Secretary-general of the United Nations Ban ki-Moon thinks it is crucial that the different countries’ leaders agree on a plan for the future. He knows Rio+20 won’t solve all the problems, but he thinks that if we "do not take firm actions, we may be heading towards the end – the end of our future". The United Nations up a list of seven critical issues that will be discussed in the Conference: jobs, energy, cities, food, water, oceans, and disasters.

    Meanwhile, the Canadian government is trying to prevent the other conference members from agreeing to end fossil fuel subsidies, even though it could save the country millions of dollars. 

     

    Here is a very interesting video by theUnited Nations Development Program for the Rio+20 sustainable developments.  

  • Scott Vaughan

    I just have to say it Scott Vaughan is one cool Environment Comissioner! Check out his frank 2012 report on how Canada’s faltering on our climate change commitments and the at times overlooked impacts of contaminated sites. Click here to access the whole report online.

    I also included one of his videos here but, click here, if you want to watch some more of his videos – they make his job seem accessible.

  • Special edition of the NB Naturalist available!

    We are thrilled to let you know that we are publishing a special edition of our magazine, the NB Naturalist, on Nature, Biodiversity and Climate Change.The magazine is free, and is ready for mailing by the end of November. We would like to make it available across the province, please let us know if you are interested in helping with the distribution in your region. The edition is fully translated. Please fill in the form here: https://goo.gl/forms/IdGVeuUJQOwBqj8o2.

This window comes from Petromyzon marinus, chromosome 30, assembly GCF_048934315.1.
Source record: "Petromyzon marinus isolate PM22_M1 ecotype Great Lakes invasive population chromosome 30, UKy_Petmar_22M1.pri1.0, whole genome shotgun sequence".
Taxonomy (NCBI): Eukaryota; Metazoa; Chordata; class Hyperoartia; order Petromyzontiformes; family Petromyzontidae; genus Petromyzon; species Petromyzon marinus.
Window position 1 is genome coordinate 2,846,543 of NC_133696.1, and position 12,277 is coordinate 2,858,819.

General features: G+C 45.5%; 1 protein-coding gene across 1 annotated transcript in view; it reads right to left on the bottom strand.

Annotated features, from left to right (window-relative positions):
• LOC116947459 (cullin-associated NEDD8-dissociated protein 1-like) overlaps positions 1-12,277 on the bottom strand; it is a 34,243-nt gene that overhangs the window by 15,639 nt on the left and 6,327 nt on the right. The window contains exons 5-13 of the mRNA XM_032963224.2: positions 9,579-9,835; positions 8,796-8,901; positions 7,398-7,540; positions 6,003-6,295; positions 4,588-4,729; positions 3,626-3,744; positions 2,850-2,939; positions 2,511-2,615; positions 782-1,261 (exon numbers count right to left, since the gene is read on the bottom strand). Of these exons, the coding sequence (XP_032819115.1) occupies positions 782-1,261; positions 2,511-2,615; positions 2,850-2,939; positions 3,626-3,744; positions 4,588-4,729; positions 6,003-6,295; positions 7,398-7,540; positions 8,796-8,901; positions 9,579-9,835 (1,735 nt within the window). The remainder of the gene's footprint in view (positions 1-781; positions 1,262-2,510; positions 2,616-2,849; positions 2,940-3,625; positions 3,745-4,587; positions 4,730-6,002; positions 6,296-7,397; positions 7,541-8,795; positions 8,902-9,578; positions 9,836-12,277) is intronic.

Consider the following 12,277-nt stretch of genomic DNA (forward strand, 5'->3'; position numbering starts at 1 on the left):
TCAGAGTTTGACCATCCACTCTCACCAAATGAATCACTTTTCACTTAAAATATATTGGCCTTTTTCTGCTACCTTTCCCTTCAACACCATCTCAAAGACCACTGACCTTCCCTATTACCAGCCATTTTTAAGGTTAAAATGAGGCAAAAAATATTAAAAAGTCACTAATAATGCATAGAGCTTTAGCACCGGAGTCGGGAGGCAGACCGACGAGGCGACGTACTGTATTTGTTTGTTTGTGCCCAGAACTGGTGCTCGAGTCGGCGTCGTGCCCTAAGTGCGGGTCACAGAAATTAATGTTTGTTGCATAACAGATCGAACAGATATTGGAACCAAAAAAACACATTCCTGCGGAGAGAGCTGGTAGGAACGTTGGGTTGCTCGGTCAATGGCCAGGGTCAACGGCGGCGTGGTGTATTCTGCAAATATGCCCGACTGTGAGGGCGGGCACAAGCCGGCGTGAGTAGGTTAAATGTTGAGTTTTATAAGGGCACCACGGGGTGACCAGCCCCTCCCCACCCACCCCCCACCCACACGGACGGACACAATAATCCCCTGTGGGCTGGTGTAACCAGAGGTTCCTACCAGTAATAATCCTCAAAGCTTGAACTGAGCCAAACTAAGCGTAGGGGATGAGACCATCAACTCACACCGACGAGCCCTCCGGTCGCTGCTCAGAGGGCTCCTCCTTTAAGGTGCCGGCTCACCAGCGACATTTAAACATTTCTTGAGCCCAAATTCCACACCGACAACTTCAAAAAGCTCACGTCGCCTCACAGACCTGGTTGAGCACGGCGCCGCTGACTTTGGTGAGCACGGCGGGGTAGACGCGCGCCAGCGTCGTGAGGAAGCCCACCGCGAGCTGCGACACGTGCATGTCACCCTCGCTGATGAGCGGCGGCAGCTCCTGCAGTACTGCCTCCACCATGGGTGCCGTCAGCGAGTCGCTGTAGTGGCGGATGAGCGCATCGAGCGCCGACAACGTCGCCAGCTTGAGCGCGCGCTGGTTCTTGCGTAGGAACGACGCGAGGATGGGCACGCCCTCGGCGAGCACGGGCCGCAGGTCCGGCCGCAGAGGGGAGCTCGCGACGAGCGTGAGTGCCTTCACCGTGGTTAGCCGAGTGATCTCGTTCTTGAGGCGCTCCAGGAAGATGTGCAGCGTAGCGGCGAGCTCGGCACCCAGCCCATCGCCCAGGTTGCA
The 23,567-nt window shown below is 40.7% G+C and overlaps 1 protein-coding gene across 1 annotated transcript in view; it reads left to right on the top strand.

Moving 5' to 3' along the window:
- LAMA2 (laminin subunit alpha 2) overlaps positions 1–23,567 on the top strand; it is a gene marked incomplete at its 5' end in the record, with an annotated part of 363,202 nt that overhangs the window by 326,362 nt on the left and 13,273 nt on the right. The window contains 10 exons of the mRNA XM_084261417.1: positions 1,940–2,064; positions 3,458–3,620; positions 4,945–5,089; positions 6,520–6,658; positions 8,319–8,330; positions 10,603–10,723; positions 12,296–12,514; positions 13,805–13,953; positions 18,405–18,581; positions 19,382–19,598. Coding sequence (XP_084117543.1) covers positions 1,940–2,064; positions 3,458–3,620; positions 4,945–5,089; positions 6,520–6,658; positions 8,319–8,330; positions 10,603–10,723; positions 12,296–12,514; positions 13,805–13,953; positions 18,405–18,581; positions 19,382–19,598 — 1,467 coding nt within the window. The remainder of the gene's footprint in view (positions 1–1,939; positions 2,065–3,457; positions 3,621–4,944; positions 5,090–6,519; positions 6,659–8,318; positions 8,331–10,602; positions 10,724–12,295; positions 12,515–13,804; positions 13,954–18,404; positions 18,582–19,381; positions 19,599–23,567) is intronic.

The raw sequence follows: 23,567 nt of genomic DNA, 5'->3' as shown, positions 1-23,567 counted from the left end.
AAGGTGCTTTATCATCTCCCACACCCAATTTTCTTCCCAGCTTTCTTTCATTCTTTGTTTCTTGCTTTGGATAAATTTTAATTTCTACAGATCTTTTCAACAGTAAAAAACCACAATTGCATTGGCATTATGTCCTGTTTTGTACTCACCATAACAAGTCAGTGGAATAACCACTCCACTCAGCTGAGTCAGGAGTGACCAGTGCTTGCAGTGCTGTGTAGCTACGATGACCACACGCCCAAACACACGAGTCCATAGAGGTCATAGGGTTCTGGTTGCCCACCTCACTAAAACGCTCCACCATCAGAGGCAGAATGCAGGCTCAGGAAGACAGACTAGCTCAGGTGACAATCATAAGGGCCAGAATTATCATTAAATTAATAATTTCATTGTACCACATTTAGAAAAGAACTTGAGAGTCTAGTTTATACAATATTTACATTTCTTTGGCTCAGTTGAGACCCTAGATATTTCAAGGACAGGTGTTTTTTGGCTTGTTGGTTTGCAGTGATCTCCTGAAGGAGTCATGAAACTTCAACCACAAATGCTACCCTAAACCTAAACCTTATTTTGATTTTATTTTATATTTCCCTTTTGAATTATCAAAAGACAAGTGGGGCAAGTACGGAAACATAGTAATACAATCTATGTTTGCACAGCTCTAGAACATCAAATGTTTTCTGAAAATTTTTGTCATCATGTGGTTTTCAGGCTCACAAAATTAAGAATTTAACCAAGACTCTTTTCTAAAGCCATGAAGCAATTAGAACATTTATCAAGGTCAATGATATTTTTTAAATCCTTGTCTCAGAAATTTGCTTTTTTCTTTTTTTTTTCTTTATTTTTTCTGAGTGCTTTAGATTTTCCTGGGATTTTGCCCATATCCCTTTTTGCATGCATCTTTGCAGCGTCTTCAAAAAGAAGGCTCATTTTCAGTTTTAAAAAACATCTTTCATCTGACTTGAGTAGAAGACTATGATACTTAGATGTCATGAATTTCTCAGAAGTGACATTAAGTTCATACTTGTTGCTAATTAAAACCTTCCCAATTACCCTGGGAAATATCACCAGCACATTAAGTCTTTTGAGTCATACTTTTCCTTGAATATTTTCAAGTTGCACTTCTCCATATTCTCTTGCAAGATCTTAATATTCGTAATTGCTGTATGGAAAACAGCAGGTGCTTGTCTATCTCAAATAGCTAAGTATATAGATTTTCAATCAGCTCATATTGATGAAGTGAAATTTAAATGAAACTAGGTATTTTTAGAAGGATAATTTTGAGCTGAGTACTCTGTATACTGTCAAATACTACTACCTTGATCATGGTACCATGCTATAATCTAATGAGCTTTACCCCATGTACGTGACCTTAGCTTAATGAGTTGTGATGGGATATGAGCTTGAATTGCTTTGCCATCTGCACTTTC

If you have any questions, please contact us: 506-459-4209

     

    Vol 44 No 3 Nov 2017 P1 3

     

  • Teachers! Access Free Videos and Lesson Plans About Climate Change in Atlantic Canada.

    Students in New Brunswick classrooms tend to learn about complex or major scientific events in the context of the United States or in the tropical rainforests of Brazil. The Fundy Biosphere Reserve wants to change that.

    We’re pleased to present Climate Change in Atlantic Canada.
  • The Carbon Map

    There's a great new internet resource that anyone working on climate change issues will find handy.  This look at the global world gives a good idea of exactly what is going on. The intro video is one and a half minutes long and fascinating to watch. 

    Check it out by clicking here!

     

  • The federal government – a home grown environmental bully on the international stage!

    Maybe the environmental movement should re-consider wearing green this year and take its cue from Pink Shirt Day - an action with the motto that “we as a society will not tolerate bullying anywhere.” Currently though we are tolerating the Harper Government acting just like a bully – defined as a blustering, quarrelsome, overbearing person who habitually badgers and intimidates smaller or weaker people.”

    The proof you ask! Well here are some links to stories of the Harper Government’s national and international bullying efforts!

    International Climate/Environmental quarreling:

    Durban – another international meltdown!

    Ok - 2011 experienced a major nuclear meltdown but the world is about to see another international mess –governments/politicians talking climate. The two just do not mesh because national governments, such as Canada, are looking to protect the national gross domestic product index and multinational investors. To add to it, very little press is passing the depth of this story along. Luckily, we do have some fresh eyes and voices in Durban with worthwhile stories to share.

    Ongoing Updates from Durban

    Canadian Youth Climate Coalition youth delegates have amazing daily updates, podcasts, videos, etc…probably the best coverage out there click here to explore their site.

    Click here to link to Climate Action Network – ongoing Durban news updates.

  • Tories are incoherent on 'regional social licence'

    Tories are incoherent on 'regional social licence'

    Jim Emberger,Commentary, Telegraph Journal   September 13, 2018

    The freshly released Progressive Conservatives platform contains only a single sentence on shale gas, and leaves "regional social license" – mooted by leader Blaine Higgs in April – entirely unexplained.

    Even without adequate detail in the platform, the very concept is a clear case of putting the cart before the horse.

    The shale gas moratorium’s first condition sensibly dictates that, before social license can be granted, citizens must receive “clear and credible information about the impacts of hydraulic fracturing on public health, the environment and water.”